Legal Blog

The Curious Problem of Adding Arbitration Clauses in Government Contractor Employment and Consultant Agreements

A not so funny thing happened to Leidos, Inc. at GAO. It lost a protest for doing what many other companies do, and Leidos probably never saw any of it coming.  You can read the GAO decision here.

Things started out fine for Leidos.  It had won a $41 million Department of Navy Seaport-E task order for the operation of a towed array facility.  Then, L3 Unidyne protested.  From there, it went downhill.

One of L3’s arguments challenged the right of the Navy to award a contract to Leidos “because Leidos required certain of its proposed new (not yet hired) key employees to enter into binding arbitration agreements as a condition of employment.”  The problem with Leidos’ employment arbitration agreements was that they ran afoul of the Department of Defense Appropriations Act and underlying Department of Defense FAR Supplement provisions which precluded expenditures of funds on contracts in excess of $1 million unless the contractor agrees not to enter into or enforce certain mandatory arbitration agreements with employees and consultants.

Specifically, the statute provides that for awards in excess of $1,000,000, the contractor cannot enter into or enforce “any agreement with any of its employees or independent contractors that requires, as a condition of employment, that the employee or independent contractor agree to resolve through arbitration any claim under title VII of the Civil Rights Act of 1964 or any tort related to or arising out of sexual assault or harassment, including assault and battery, intentional infliction of emotional distress, false imprisonment, or negligent hiring, supervision, or retention.”  The statute also provides that the contractor must certify that “each covered subcontractor” (a subcontractor with an agreement in excess of $ 1,000,000 on a contract subject to the arbitration prohibition rule) also has agreed not to enter into or enforce these types of arbitration provisions.   The Secretary of Defense can waive application of this law, but the waiver must be announced and sent to Congress at least 15 business days before the contract or subcontract may be awarded.   111 P.L. 118, 123 Stat. 3409, 3454-3455.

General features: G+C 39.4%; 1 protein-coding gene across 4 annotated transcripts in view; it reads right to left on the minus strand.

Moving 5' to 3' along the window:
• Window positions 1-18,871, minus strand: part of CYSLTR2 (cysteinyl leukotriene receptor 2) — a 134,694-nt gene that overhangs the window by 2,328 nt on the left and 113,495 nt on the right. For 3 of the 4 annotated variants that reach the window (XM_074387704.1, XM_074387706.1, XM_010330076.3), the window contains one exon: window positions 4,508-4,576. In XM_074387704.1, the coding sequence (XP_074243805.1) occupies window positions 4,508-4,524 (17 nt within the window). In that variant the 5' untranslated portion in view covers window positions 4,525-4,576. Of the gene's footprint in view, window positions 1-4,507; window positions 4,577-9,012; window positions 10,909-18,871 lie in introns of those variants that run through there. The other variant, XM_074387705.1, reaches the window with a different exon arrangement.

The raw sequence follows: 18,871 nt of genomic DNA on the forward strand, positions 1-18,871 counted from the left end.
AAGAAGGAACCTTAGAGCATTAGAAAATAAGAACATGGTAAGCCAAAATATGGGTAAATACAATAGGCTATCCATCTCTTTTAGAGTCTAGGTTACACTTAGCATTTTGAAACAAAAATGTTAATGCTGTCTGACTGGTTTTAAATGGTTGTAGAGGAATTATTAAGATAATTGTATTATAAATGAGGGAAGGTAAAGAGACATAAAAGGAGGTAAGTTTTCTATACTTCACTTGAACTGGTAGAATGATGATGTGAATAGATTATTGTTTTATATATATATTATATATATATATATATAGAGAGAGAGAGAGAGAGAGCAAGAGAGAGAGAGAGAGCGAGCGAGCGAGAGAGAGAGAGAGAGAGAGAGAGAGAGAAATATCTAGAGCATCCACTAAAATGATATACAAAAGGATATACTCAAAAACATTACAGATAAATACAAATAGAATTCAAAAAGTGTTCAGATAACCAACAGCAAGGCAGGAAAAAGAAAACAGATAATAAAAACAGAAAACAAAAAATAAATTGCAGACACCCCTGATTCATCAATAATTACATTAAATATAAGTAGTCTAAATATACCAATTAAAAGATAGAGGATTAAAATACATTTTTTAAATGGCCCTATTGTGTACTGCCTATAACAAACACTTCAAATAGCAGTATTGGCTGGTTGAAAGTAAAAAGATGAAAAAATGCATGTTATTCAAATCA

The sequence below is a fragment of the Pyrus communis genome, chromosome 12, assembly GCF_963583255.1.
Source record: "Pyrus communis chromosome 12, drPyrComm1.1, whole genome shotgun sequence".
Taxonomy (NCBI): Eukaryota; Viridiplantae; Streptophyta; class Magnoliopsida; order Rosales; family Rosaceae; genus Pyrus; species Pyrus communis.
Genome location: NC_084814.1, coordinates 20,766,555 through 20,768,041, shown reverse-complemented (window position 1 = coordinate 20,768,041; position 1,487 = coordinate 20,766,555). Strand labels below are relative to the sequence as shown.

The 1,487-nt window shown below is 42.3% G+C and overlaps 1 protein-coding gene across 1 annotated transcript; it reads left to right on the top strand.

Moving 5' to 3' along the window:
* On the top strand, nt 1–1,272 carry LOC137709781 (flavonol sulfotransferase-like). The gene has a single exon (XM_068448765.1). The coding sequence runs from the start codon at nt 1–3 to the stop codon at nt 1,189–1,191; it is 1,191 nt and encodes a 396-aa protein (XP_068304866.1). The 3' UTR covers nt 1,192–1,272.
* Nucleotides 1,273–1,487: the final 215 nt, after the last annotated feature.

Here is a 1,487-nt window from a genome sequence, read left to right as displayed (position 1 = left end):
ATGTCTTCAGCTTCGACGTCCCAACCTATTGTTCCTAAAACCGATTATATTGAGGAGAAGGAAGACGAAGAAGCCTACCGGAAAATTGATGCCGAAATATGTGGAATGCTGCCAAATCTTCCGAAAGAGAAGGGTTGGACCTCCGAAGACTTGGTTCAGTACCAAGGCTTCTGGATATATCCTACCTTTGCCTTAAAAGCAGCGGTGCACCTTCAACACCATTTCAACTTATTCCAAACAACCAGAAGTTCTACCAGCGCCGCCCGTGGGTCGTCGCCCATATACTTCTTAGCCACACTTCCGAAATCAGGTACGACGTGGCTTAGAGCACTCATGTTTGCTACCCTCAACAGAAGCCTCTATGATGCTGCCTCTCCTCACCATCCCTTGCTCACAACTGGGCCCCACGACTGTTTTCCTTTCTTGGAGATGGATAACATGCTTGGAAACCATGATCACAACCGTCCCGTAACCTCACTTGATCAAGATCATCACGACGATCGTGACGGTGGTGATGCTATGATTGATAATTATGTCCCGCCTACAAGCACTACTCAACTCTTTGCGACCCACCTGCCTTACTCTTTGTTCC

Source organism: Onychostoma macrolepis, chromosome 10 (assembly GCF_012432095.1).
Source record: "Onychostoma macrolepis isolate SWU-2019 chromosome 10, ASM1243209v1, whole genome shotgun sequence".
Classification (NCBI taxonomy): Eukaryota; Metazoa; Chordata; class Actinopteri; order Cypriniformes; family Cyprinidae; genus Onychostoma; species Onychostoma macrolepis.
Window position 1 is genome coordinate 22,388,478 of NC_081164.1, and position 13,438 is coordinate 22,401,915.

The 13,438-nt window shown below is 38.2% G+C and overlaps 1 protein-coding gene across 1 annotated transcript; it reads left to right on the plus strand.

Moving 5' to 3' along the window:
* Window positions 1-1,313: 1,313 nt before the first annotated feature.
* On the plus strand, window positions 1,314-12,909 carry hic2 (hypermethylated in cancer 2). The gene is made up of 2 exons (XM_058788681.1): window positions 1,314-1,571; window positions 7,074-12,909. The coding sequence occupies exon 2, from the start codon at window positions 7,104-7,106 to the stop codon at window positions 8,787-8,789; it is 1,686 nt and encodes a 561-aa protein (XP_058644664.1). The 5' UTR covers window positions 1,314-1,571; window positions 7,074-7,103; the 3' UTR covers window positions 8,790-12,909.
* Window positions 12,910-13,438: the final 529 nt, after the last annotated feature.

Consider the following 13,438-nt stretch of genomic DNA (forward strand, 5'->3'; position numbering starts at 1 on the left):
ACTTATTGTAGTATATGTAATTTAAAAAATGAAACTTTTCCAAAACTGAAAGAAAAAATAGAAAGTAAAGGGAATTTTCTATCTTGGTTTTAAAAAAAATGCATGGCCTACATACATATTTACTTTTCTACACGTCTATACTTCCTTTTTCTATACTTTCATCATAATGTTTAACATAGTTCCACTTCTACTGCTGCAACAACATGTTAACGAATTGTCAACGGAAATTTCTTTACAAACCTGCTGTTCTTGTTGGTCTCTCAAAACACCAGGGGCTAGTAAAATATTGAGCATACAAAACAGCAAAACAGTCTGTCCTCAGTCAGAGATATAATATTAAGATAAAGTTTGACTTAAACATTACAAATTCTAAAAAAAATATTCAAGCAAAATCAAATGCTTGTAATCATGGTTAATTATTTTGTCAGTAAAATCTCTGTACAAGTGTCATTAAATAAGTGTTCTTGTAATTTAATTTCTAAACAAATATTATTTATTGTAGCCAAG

DFARS repeats these provisions and includes a form contract clause containing them.  It also specifies that these provisions do not apply to the acquisition of commercial items.  48 C.F.R. § 222.7403.

So, the take away here is clear: check your employment and consultant agreements.  If you have mandatory arbitration clauses, make sure that they exclude Title VII claims (claims of improper discrimination and harassment) or claims relating to sexual assault and harassment, such as assault and battery, intentional infliction of emotional distress, false imprisonment, or negligent hiring, supervision, or retention.  And, if you don’t already mandate arbitration by employees and consultants, don’t do it unless you have drafted your arbitration clauses carefully.

For more information about this topic or other government contracting issue, please contact Edward Tolchin at



Edward Tolchin is a Principal and Chair in the firm’s Government Contracting practice group. Mr. Tolchin’s practice is focused on government contracting, business litigation, and technology matters. In government contracting issues, Mr. Tolchin represents prime and subcontractors in contract negotiation and formation matters and in disputes involving both government and commercial business issues. He has been involved in procurement cases before many of the federal and state boards of contract appeal, Government Accountability Office, Small Business Administration, United States Court of Federal Claims, Court of Appeals for the Federal Circuit and other federal and state courts across the United States.





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